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Clinical Investigations: PLEURAL DISEASE |

Childhood Parapneumonic Effusions*: Biochemical and Inflammatory Markers

G. Eda Utine, MD; Ugur Ozcelik, MD; Ebru Yalcin, MD; Deniz Dogru, MD; Nural Kiper, MD; Ayse Aslan, MD; Guler Kanra, MD
Author and Funding Information

*From the Department of Pediatrics (Drs. Utine, Ozcelik, Yalcin, Dogru, Kiper, and Aslan), Division of Chest Diseases, and the Department of Pediatrics (Dr. Kanra), Division of Infectious Diseases, Hacettepe University, Ankara, Turkey.

Correspondence to: G. Eda Utine, MD, Hacettepe University, Department of Pediatrics, Division of Genetics, 06100, Sıhhiye, Ankara, Turkey; e-mail: geutine@hacettepe.edu.tr



Chest. 2005;128(3):1436-1441. doi:10.1378/chest.128.3.1436
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Study objectives: Biochemical and inflammatory markers in pleural inflammation were evaluated in pediatric cases of parapneumonic effusions, and interleukin (IL)-8 and tumor necrosis factor (TNF)-α concentrations were tested for possible differentiation of the complicated nature of effusions.

Patients: Twenty-eight patients (12 female) who were admitted to Hacettepe University Childrens’ Hospital over a 2-year period were included in the study.

Measurements: Patients were grouped according to the stage of effusion. Pleural fluid leukocyte count, neutrophil ratio, pH, protein, glucose levels, lactate dehydrogenase (LDH) levels, TNF-α levels, IL-8 levels, and nitrite levels were obtained.

Results: Of these patients, 13 had empyema, 10 had complicated parapneumonic effusions (CPEs), and 5 had uncomplicated parapneumonic effusions (UPEs). Protein and glucose levels decreased, leukocyte count, neutrophil ratio, TNF-α levels, nitrite levels, and IL-8 levels increased progressively as the stage of the disease progressed. IL-8 levels, but not TNF-α and nitrite levels, were statistically different among the groups. IL-8, TNF-α, and nitrite levels all correlated positively with each other (all p ≤ 0.001), and pH correlated negatively with these markers (all p ≤ 0.001). At a cutoff value of 76.6 pg/mL, TNF-α discriminated between CPEs and UPEs with a sensitivity of 50%, a specificity of 100%, and an accuracy of 78%. At a cutoff value of 701.6 pg/mL, IL-8 differentiated CPE and UPE with a sensitivity of 80%, a specificity of 80%, and an accuracy of 86%.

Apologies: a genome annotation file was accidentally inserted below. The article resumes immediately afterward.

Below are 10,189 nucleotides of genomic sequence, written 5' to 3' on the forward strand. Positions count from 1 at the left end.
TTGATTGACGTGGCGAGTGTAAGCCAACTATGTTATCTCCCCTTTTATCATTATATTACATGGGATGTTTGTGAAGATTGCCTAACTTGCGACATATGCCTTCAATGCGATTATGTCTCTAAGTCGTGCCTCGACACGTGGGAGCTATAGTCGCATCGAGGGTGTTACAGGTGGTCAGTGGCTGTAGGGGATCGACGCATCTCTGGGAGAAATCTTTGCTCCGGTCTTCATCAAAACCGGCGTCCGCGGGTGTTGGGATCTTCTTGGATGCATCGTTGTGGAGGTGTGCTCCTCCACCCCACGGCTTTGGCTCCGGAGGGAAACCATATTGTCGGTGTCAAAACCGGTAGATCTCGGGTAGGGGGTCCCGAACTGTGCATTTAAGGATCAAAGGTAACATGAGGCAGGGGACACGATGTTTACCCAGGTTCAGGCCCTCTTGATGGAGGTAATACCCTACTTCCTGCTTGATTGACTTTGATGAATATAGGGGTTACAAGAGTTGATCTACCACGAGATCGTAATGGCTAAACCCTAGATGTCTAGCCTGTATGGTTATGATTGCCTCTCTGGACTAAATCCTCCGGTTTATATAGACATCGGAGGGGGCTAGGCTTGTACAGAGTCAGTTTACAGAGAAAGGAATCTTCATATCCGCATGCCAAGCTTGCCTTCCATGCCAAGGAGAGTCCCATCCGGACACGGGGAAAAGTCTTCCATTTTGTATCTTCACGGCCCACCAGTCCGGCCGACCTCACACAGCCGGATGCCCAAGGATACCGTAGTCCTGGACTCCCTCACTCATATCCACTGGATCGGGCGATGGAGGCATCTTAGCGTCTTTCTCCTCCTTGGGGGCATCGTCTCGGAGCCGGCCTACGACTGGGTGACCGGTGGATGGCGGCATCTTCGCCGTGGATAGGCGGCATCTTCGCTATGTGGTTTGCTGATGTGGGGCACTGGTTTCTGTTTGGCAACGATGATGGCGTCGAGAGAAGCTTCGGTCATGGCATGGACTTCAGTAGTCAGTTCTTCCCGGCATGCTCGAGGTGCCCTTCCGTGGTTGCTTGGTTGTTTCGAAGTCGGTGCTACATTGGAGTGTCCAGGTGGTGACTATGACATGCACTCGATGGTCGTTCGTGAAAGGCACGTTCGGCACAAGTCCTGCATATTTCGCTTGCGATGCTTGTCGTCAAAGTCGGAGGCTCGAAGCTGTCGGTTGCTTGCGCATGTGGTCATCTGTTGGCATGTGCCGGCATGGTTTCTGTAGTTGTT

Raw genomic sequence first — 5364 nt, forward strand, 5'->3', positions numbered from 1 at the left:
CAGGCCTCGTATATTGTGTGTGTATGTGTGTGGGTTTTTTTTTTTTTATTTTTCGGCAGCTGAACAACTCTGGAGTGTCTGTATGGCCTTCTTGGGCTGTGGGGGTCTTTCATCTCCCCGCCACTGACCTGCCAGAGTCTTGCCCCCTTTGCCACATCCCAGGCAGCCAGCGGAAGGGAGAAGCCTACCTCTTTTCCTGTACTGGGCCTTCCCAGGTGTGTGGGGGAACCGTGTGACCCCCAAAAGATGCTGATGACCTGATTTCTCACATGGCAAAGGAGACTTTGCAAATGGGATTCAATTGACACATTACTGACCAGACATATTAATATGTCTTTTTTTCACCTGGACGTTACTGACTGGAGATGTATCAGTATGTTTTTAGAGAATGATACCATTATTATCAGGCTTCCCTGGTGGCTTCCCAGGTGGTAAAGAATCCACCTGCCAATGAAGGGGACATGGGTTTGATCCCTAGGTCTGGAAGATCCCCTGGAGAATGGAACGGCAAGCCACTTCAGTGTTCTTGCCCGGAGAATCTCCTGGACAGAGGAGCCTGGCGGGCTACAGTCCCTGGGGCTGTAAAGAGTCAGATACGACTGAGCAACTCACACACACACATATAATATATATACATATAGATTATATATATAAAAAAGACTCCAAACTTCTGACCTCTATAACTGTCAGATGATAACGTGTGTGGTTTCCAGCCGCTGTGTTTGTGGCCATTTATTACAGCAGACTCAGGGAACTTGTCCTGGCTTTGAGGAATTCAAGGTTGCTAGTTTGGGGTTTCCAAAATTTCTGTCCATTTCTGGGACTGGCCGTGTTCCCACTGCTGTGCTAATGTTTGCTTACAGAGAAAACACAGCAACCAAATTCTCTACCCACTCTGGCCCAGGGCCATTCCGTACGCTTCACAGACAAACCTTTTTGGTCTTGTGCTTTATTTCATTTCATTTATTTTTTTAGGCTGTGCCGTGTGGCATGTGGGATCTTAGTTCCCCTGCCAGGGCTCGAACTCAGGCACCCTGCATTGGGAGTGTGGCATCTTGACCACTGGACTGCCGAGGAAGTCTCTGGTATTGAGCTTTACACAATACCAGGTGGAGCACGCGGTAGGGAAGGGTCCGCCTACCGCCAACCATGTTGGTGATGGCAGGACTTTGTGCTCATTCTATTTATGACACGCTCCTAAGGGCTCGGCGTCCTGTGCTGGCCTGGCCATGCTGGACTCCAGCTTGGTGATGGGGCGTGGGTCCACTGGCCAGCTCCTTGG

Conclusions: Progressive changes in common biochemical markers (ie, pH, and protein, glucose, and LDH levels) are interrelated during stages of pleural inflammation. IL-8 may be used as an alternative marker for discriminating between CPEs and UPEs in pediatric parapneumonic effusions.

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